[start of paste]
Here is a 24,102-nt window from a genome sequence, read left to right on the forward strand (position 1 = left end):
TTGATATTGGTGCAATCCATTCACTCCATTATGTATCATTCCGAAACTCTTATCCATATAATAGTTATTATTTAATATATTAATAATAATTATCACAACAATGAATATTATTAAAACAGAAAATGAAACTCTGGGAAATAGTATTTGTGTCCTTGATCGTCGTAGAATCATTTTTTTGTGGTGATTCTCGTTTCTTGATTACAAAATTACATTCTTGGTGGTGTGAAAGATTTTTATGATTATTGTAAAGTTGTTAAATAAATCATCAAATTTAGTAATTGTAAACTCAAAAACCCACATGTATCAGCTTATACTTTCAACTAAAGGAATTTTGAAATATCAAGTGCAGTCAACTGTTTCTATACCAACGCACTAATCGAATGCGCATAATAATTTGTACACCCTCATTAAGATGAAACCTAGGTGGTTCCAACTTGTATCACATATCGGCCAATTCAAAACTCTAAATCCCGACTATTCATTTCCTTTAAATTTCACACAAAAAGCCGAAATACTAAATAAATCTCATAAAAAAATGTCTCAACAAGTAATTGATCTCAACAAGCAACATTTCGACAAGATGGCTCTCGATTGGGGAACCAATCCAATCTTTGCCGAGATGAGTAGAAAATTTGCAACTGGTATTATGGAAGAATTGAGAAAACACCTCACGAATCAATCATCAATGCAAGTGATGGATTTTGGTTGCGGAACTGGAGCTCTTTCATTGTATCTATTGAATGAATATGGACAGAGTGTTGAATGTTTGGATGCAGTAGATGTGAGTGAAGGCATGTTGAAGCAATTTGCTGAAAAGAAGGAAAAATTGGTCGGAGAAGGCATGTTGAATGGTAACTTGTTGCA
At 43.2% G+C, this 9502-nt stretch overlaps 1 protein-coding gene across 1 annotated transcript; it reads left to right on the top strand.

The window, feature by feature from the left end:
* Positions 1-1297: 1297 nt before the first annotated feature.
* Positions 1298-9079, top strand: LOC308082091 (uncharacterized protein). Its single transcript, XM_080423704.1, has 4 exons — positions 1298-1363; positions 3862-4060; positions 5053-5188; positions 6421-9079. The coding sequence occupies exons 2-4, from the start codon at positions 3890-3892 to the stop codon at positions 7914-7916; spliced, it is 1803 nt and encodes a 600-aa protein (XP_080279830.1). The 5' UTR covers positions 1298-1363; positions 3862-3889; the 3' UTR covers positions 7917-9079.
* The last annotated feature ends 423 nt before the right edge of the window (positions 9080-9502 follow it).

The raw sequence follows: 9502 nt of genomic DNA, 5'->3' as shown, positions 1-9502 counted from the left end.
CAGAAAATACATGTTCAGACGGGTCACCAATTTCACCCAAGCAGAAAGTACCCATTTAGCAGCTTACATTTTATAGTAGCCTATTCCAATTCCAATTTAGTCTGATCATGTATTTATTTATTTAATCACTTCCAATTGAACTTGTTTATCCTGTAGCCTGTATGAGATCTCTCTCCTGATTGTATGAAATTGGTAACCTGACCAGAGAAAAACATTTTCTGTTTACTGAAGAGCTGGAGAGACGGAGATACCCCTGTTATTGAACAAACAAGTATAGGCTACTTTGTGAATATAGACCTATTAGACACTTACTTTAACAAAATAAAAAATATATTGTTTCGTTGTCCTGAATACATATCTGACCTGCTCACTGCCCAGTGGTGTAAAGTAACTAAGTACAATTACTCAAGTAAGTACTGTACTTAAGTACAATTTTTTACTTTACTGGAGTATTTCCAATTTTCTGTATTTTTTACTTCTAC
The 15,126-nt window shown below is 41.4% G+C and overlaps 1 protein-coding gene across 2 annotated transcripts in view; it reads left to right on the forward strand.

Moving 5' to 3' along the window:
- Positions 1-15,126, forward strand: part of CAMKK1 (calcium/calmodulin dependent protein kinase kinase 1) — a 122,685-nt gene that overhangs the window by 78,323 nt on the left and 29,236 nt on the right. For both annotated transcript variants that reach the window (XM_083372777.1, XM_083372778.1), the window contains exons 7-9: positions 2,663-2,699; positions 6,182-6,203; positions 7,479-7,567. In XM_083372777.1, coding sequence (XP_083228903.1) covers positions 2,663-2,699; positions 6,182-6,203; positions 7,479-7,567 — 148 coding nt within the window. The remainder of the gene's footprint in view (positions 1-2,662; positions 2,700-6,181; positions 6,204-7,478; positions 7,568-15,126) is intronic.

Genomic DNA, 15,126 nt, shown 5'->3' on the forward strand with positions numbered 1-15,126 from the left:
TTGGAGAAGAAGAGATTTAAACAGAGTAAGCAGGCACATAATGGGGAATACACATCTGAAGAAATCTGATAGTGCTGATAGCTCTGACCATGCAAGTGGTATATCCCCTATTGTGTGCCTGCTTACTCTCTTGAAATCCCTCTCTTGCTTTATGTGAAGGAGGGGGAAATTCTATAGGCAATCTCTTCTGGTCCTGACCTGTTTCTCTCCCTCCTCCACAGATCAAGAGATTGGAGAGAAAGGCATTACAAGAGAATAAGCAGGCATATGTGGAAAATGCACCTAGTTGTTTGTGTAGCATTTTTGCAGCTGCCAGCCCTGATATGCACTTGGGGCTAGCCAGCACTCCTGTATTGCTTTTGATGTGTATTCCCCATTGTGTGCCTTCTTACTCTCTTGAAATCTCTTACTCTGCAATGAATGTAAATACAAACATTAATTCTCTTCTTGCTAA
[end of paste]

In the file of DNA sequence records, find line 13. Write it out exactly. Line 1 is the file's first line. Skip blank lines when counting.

Genomic DNA, 15,126 nt, shown 5'->3' on the forward strand with positions numbered 1-15,126 from the left: